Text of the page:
Planning to establish a company on your own? Cheers to that! You're probably thinking of a unique business name, a logo, and a tagline by now. You may have tons of plans for your business, and you're so excited to start all of those.
But even if you're excited with the thought of finally owning a business yourself, don't fall into the trap of infringing another company's trademark. In the United States, trademark infringement is a top priority for a certain agency called the U.S. Patent and Trademark Office, also known as USPTO.
A brand may be in any form such as a company's name, design, logo design, color combination, or tagline. It may be a particular business's name like Starbucks or something that may distinguish a particular product like Sprite from its competitors.
For you to make sure you will not be in trouble by infringing a trademark, it is important to do the following steps:
● Conduct an intensive research to ensure the brand you're planning to use is something that has never been utilized by a particular business.
● Register your chosen trademark for you to prevent other companies from back riding in your business' success and even to avoid business damage in the future.
You may sell some stuff or sell your services. Either of the two, you would surely want your branding strategy to be something your clients will recognize and will be distinguishable from any other businesses out in the market today.
When your target market is already aware of your brand, it would be easy for you to have a sale as more buyers are more likely to use products that deliver results. Consumers are not interested in anything that is not from a favorite brand or something from a company they do not recognize.
Imagine this? What if a particular business is using the trademark you have for the same type or set of goods and services? Chances are consumers may buy their products and avail the services they are offering thinking they are yours, which is a tested brand.
It may also be like this: a consumer who bought from a competitor (who happens to infringe your trademark) had a horrifying experience previously. Either way, those scenarios can harm your business, right?
On the other hand, what if the one who uses the same brand had already used it long before you used it and worse has already registered it as theirs before you? That company can force you to end your right over that brand and may even sue you and make you pay for harm caused by infringement of brand. Now, that is a total nightmare, right?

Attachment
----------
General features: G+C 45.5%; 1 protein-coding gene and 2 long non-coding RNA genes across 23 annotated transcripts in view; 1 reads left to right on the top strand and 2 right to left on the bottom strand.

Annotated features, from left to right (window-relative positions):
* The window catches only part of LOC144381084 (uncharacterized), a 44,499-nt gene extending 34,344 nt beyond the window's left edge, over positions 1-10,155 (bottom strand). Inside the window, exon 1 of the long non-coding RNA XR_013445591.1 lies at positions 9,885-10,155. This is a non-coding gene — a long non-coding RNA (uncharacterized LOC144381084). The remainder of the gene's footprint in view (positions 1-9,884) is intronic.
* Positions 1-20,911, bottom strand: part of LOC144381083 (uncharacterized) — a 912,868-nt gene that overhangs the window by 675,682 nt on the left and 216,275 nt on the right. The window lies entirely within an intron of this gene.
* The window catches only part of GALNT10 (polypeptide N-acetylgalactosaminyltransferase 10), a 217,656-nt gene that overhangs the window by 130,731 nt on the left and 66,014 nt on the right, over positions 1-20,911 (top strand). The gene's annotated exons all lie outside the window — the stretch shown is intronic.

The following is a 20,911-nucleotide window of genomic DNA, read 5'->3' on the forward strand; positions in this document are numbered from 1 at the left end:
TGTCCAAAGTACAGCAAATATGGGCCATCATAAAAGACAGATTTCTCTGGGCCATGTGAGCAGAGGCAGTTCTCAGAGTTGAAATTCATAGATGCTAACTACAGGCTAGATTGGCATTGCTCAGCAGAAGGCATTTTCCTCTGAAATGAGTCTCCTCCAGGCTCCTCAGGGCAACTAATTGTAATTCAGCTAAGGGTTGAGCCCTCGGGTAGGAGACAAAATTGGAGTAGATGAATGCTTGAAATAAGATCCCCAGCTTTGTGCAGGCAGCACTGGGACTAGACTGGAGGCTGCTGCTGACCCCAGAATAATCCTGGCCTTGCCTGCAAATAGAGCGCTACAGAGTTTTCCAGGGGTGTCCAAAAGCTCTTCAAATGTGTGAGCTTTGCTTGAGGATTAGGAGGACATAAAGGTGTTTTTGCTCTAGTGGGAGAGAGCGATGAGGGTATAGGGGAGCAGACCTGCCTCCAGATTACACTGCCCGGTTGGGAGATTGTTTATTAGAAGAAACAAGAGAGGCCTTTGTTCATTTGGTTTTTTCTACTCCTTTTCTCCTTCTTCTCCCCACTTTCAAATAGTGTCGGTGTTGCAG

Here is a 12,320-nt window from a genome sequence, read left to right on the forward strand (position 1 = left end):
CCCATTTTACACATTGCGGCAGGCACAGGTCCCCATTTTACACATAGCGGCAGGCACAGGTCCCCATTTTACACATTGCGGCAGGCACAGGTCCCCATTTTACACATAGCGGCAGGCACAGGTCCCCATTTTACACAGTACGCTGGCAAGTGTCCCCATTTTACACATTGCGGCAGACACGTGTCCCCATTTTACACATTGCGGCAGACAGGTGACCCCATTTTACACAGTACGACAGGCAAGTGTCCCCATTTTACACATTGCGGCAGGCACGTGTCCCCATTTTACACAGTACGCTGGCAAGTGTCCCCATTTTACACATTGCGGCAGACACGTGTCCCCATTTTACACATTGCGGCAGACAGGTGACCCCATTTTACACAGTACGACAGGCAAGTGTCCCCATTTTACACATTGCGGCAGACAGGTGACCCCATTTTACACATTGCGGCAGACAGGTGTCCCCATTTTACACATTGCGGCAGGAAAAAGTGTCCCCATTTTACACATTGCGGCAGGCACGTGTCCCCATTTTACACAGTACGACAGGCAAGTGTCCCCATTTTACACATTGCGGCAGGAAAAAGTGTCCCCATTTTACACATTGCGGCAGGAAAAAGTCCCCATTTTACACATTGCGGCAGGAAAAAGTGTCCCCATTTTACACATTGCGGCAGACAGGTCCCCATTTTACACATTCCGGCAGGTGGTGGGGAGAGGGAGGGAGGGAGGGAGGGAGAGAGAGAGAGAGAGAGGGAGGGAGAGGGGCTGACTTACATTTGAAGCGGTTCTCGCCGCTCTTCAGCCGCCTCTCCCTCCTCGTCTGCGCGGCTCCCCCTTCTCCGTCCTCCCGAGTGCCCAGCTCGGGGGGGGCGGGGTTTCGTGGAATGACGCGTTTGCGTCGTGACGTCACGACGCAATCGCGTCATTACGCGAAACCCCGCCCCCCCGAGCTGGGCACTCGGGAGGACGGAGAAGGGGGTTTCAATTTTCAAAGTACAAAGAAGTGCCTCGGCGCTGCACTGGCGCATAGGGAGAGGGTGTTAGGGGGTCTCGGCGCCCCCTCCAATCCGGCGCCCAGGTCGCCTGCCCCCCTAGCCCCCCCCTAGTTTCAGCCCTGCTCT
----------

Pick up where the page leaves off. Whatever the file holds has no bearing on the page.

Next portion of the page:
As a result, you will start from the beginning and build your brand (basically, starting from the top) which includes changing your marketing strategy over your materials, the packaging of your product, even your posts on your social media sites, basically anything that associates with the infringement.
What's worse about this is you may incur penalties, and the original owner of the trademark may ask an enormous amount of money from you. These things will not only be a hassle on your end but could also cause you a huge problem when it comes to finances in paying all the damage. Worse, that could also be the reason why you'll need to close your company.
One mistake that is common nowadays is business owners think they're already clear when their state approves their request to build a corporation, a company with limited liability or register some false name. Sometimes, companies only realize this mistake when they already received a cease and desist letter.
Having a name formulated, registered, and approved by the state just means no one in your state uses that name. In addition to that, having a false name is just approved as no one in a particular region has the same business name as yours. It also wouldn't mean that others can no longer register the name you have chosen or anything similar to that.
For you to be safe of these business-damaging situations, you should conduct research about the following:
● Trademarks that your state or the federal government has proven registered and any other trademarks pending for approval.
● Brands that are currently in use but are not yet registered or those that haven't applied for federal registration yet but are trying to market or trying to sell products or services.
After you finish researching about this and you're already sure that you can still use the brand continuously, you should already apply for registration to have all the right over your trademark.
Also, this assures you no one can use your company name other than you. You may also file for a state or federal registration of a trademark, depending on where you're trying to sell goods and services.
Doing this long but important process will be beneficial for you to achieve your goal, which is for people to know and trust your brand.
Aside from that, it will also protect your business from any adverse effects of trademark infringement. It will also save you a significant amount of money when it comes to penalties that may result from a huge issue (of course, an infringement claim is something you wouldn't like your customers to know).
For you to be sure what steps to take, you may look for an experienced lawyer when it comes to trademark infringement for you to know your options.
Sharon Reyer is a researcher currently in Michigan. She is a researcher by profession, but apart from what her friends know, she also has a thing for writing. Sharon loves writing anything about culture, business, and law. Whenever she's free or during her leisure time, she writes articles about different random topics like a Dallas car accident lawyer, a pumpkin soup, and other random topic and she shares it with her online readers.